Our daughter and I were effectively advised to let Ann go, to end her awful suffering.
That’s what happened. I held her hand while she slipped away and so wanted to tell her I was sorry for everything. I wasn’t very nice to her at times — in fact, through drink, I was an awful husband.
Since then, I have become overwhelmed with grief and guilt.
I miss her so much. She was just lovely, without a bad bone in her. Is it normal to feel this? Perhaps I deserve the torment.
I speak to her every day. I’m just confused and tired — mentally exhausted. I still love her. I don’t suppose I will get an answer, but, at last, I have been able to express myself. Blimey, I didn’t expect that.
PEOPLE who have lost a loved one know that grief can be like a large, grey dog: always by your side like a shadow, never wanting to leave you, often weighing you down with its needs. Yet loved.
Grief itself can feel essential; a permanent memorial to love. That’s why so many of us feel guilty when, at last, the day comes when we do not think of our lost one even once.
I’m glad that writing to this column has given you the chance to be honest about these tumultuous thoughts.
You ask if it is normal to feel like this. The answer is yes: grief and guilt are normal, and so is confusion, and these emotions do not conform to any pattern.
You are still ‘overwhelmed’ five-and-a-half years after Ann’s death because of how you say you behaved when she was alive.
You know you were blessed with a good and lovely wife. That’s why you are racked with anguished longing to have your time all over again — time in which you would be a very different sort of husband.
To help you make sense of all this, I’m going to let another reader help you. Glenys wrote me this lovely letter three months ago, full of wisdom:
‘It’s just over two years since my husband died. We had 34 years, but, for the last 20 of them, Peter suffered ill health. I know people who’ve lost life partners in different circumstances and they all have different outlooks.
‘One train of thought that helps is to put myself in Peter’s place and think what he would want for me. It doesn’t make it easier — but I honour his life by living mine.
‘In the months after he died, I used to pray to die, but it isn’t my time yet, so life must go on.
‘It is all I can do for him now and, when we meet again, I want to be able to look at him in the knowledge that I tried my best — as he did in life.
‘I don’t always achieve it, but I take my time, pick myself up and start again, one thing at a time . . . the price of love is grief, and I believe the deeper the love, the deeper the grief.’
Listen to Glenys and consider what Ann would want.
Surely, she would ask you to start to live a good, happy life, for her sake? To talk to your daughter, watch the leaves, listen to the birds, try new things, eat good food . . . all the wonderful things Ann cannot do.
If you still drink heavily, you should look at that for Ann’s sake. You say that you talk to her each day, so promise her you will change, get your life in order, remember the good times you shared and try to forget the bad.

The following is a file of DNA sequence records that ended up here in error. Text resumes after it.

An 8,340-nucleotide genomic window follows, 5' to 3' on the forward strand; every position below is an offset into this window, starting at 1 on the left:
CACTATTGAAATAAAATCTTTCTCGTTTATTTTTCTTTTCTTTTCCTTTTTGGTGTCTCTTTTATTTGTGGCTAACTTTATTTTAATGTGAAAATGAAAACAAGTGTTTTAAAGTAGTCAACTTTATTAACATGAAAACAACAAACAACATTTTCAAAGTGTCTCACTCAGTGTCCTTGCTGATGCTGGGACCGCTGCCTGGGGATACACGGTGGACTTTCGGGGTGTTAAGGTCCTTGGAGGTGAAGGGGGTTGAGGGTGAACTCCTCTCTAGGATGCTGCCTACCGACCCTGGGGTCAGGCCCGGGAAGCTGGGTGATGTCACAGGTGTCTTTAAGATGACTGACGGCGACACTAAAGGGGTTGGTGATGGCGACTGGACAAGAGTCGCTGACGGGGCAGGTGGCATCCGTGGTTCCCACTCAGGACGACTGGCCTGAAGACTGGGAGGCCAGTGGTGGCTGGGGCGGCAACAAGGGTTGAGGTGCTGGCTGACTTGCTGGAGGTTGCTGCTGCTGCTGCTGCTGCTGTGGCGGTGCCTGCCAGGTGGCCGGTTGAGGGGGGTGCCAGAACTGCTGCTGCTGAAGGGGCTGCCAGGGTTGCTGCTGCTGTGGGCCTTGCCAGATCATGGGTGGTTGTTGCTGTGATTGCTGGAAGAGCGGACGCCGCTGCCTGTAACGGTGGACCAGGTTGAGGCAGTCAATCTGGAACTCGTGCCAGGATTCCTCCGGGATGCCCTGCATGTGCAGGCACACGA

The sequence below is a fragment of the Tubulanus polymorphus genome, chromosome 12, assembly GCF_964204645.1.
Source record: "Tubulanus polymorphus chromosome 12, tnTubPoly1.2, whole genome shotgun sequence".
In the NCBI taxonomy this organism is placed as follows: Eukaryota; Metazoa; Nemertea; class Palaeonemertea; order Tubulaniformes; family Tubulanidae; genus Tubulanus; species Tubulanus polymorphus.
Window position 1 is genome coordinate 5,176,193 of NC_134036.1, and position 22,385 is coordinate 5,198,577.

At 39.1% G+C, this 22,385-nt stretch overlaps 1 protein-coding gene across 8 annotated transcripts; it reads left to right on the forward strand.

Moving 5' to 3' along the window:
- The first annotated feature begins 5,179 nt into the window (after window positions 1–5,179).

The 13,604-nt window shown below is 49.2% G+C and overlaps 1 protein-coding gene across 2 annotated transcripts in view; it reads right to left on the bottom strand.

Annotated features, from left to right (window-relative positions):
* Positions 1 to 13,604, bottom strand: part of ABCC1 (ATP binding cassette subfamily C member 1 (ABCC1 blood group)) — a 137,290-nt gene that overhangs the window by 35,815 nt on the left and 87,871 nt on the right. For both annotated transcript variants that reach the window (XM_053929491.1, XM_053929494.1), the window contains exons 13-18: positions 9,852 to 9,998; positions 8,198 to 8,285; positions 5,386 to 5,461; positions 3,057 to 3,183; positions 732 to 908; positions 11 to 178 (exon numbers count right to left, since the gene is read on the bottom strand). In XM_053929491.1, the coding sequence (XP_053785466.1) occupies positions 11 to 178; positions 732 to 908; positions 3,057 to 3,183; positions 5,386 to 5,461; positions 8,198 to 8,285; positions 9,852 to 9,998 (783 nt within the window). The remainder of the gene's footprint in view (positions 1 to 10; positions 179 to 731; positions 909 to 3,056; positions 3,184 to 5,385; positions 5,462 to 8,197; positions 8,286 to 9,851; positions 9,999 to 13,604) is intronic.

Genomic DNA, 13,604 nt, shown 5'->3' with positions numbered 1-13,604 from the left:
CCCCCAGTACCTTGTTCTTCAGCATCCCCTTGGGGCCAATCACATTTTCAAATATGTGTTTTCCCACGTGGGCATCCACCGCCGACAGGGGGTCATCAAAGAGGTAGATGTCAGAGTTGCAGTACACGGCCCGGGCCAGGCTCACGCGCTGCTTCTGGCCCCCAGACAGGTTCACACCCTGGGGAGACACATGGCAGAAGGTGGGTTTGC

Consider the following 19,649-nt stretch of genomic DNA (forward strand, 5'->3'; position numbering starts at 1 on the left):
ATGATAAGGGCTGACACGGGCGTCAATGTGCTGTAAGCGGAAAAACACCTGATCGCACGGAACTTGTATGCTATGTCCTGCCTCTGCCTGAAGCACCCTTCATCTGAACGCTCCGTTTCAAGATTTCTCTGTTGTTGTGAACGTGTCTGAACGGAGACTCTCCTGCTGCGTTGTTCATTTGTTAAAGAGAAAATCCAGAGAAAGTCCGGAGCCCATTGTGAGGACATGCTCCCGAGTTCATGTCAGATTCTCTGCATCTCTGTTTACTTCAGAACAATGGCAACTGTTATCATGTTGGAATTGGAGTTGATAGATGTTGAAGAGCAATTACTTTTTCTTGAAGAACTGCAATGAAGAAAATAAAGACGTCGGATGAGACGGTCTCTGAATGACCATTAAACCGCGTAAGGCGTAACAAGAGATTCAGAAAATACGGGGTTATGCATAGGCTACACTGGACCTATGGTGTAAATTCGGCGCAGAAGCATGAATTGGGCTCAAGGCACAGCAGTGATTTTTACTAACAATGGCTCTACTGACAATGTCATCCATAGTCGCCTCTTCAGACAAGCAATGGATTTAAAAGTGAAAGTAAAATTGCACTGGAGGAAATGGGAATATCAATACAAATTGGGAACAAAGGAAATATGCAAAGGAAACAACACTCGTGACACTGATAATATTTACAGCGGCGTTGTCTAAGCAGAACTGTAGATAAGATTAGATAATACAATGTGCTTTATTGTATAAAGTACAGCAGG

You are the keeper of her flame, so please, keep it bright — not at risk of being extinguished by sighs and tears. What’s done is done, but love is never done — and it’s clear no matter how you behaved, you loved your wife.
You are forgiven — and what you now ‘deserve’ is not ‘torment’, but peace.
And finally….The right to see our grandkids
In MY 14 years as an advice columnist, letters from grandparents have caused the most sadness, even before I became a grandmother in 2012.
I’ve had so many desperate letters from men and women deprived of seeing beloved grandchildren due to family rifts and toxic breakdowns.
All too often, a hurt/angry/malicious daughter-in-law cuts off contact with her husband’s parents, and they are helpless.
Or sons and daughters quarrel with their own parents.
It is so cruel, impacts on many lives and causes untold distress. As a result, grandchildren are deprived of a special bond.
It’s estimated that more than one million children in the UK are denied access to their grandparents.
If you read the letters I’ve been sent, you’d weep.
One grandmother used to send me a poem each year at Christmas to the grandchildren she is not allowed to see — and her words broke my heart.
So I was pleased to discover next Wednesday, September 4, is an action day, with a meeting at the Palace of Westminster called Broken Bonds: The Plight Of Children Estranged From Their Grandparents.
Bel answers readers’ questions on emotional and relationship problems each week.
Write to Bel Mooney, Daily Mail, 2 Derry Street, London W8 5TT, or email firstname.lastname@example.org.
A pseudonym will be used if you wish.
Bel reads all letters but regrets she cannot enter into personal correspondence.
Its aim is to ensure legislation implements what the EU Court of Justice ruled in May — that ‘grandparents have a legal right to see their grandchildren’.
‘The right of access refers also to . . . other persons with whom it is important for the child to maintain a relationship.’
This must be implemented here, no matter what happens.
Lorraine Bushell, chair of the London Grandparents’ Group and organiser of the action day, tells me it is oversubscribed.
But her email is hendon email@example.com and she will provide information to anyone interested. You could also look at grandparentsplus.org.uk and verywellfamily. com/cope-with-losing-contact- with-grandchildren-1695992.
I hope it offers some consolation to know that you are not alone and that others are working on your behalf.